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  • Writer's pictureSteven Chapman

No Mandatory Retirement Age

In an effort to shed some higher salaries, some organizations have pushed hard on the mandatory retirement age. People who have poured their life into their job are having their years of experience discarded in a move to clear the books of salary. The Chicago Public Schools is offering special incentives to teachers who retire early, so they can hire new teachers at 50% of these veteran teacher’s pay. These longtime employees are thought of as overhead that needs to be trimmed rather than veterans who have honed their craft.

It is ironic that in a country that is greying the elderly are being pushed to the fringes. It all adds up to a culture that devalues the contribution of the aged.

And that devaluation has even infected the church. I remember when I was serving as a Youth Minister being told that you need young people, 20-somethings, as the leaders for a successful Youth Ministry. What essentially was being taught was that old people are outdated, out-of-touch, and irrelevant. Youth Ministry was for the young, the vibrant, the fun, not the crotchety, the decrepit and old. Old people should be retired. Young people need someone closer to their age which they can relate to, not some gray-haired old lady or balding old man.

So as the elderly have been pushed to the sidelines of ministry they have accepted that there is a mandatory retirement age in ministry. The common statement I have heard repeated in ministry is, “I’ve done my time. It is time for the younger people to start pulling their weight.” Done my time – sounds like looking at ministry involvement as a sentence to be served, rather than a opportunity to render service.

But the sadder news is that as seniors checkout of useful engagement their physical health and emotional well-being suffer greatly.


I think of a woman in the Roseland community of Chicago who upon retirement opened a Christian daycare and afterschool program to serve the underprivileged children in one of Chicago’s most infamous neighborhoods. This ministry has developed a national reputation as a model for sharing Christ with urban youth.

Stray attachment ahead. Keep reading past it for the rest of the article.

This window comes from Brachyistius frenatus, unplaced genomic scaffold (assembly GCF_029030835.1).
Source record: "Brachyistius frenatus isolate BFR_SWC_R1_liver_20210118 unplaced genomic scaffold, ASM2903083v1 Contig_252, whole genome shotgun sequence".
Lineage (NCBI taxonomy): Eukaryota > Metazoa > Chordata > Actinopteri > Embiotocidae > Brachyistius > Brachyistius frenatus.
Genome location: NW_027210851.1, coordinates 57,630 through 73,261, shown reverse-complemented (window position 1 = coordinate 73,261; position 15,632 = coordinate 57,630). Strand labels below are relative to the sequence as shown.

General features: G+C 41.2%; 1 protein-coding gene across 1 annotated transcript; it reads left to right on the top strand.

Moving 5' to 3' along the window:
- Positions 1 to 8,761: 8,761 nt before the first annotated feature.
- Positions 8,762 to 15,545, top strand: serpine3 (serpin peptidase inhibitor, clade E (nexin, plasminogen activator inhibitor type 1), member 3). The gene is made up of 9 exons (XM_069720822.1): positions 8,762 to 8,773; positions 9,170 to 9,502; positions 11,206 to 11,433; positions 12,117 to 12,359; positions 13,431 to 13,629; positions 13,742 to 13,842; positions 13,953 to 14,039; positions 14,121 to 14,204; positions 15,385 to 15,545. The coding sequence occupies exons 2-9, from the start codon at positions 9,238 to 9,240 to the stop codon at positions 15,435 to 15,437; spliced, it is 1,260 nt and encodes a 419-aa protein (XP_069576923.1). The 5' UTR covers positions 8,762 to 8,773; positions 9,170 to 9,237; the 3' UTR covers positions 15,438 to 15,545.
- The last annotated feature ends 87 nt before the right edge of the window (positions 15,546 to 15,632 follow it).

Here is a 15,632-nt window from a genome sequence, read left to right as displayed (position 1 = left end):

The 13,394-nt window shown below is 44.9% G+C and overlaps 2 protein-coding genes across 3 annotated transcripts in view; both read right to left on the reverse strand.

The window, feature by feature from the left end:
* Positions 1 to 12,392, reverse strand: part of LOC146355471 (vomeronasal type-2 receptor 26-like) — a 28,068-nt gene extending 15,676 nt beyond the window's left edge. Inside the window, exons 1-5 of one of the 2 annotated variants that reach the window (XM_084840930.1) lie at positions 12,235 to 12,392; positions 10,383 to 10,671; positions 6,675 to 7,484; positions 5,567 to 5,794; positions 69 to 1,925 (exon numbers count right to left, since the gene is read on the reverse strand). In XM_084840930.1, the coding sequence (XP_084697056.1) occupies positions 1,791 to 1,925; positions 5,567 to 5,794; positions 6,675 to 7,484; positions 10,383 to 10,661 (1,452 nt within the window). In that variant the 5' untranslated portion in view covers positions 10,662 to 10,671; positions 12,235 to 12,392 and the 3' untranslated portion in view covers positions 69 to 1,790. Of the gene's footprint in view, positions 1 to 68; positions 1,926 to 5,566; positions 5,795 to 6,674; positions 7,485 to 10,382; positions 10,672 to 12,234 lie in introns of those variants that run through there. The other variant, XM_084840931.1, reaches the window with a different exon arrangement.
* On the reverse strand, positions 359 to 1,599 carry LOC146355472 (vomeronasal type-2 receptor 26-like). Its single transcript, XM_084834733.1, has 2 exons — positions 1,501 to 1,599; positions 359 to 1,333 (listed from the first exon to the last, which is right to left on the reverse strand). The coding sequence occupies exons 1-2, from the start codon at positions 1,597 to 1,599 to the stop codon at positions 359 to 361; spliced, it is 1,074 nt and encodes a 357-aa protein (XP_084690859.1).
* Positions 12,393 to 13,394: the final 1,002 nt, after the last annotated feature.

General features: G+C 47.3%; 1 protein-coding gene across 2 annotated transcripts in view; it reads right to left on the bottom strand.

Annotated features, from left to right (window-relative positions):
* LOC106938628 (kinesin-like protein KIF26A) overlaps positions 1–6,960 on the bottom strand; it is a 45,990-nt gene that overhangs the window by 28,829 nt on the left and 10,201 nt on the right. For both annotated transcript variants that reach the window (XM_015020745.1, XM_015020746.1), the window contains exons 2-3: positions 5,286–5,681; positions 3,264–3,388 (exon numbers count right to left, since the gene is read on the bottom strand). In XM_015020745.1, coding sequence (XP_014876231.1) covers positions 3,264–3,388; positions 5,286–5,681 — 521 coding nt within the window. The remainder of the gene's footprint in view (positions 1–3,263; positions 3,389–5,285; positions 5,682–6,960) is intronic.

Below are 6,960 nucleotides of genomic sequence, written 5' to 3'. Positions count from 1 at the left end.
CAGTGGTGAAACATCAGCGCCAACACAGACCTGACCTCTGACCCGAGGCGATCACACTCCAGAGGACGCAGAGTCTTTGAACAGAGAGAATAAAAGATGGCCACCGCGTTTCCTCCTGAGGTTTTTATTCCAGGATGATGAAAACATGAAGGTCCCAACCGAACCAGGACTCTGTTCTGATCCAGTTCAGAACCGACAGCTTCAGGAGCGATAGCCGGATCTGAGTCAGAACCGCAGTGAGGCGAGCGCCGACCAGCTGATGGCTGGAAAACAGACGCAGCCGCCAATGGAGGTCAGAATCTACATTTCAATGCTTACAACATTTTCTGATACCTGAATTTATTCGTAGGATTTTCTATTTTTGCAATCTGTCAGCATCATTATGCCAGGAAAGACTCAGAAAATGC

I think of an Elder at my current ministry who upon retirement essentially took over the ministry of calling on those in the hospital and nursing homes. He has led that ministry, encouraging others involvement, for the past 13 years (he replaced another retiree who did the same “unpaid” staff position for numerous years).

I think of all of the young men and young women who desperately need someone who has fought through their fights, and lasted through their struggles, who can pour their years of wisdom into their lives. There is a senior couple I know who do that with other couples, being an example for them of a Biblically fashioned marriage.

I think of two other retirees that spends two to sometimes 10 hours per week fiddling around the church building … cleaning closets, checking boilers, contracting with repairmen, etc. If it wasn’t for the hours that these two put in during any given week, the load of caring for a 50 year-old building could quickly grow beyond our ability to manage.

Rather than retirement being a time of checking out of ministry. It could very well be a time when our seniors find the opportunity to do the ministry that their hearts have always desired. When their daily schedule has been freed of appointments, meetings, and paperwork, their life could be opened to make a profound impact for the Kingdom of God.

And their are so many other places that older folks could serve in ministry: hosting and/or leading a small group Bible study in their home for neighbors and friends; teaching a younger person the ropes in the areas where they have ministered; mentoring a young adult in living the Christian life by sharing their spiritual journey and the lessons they have learned along the way; volunteering in the nursery; serving as a “surrogate grandparent” for a student in the youth program; helping with office tasks, such as copying and folding; volunteering as a reading tutor at the local public school; cooking up meals or treats for families in the neighborhood or guest at the church; or even putting the tools of their years of vocational ministry to use in ministry by starting a After-School tutoring program, teaching a computer class in Microsoft Office, or helping people to set-up a home budget plan. The options for senior engagement are only limited by the narrowness of their vision.

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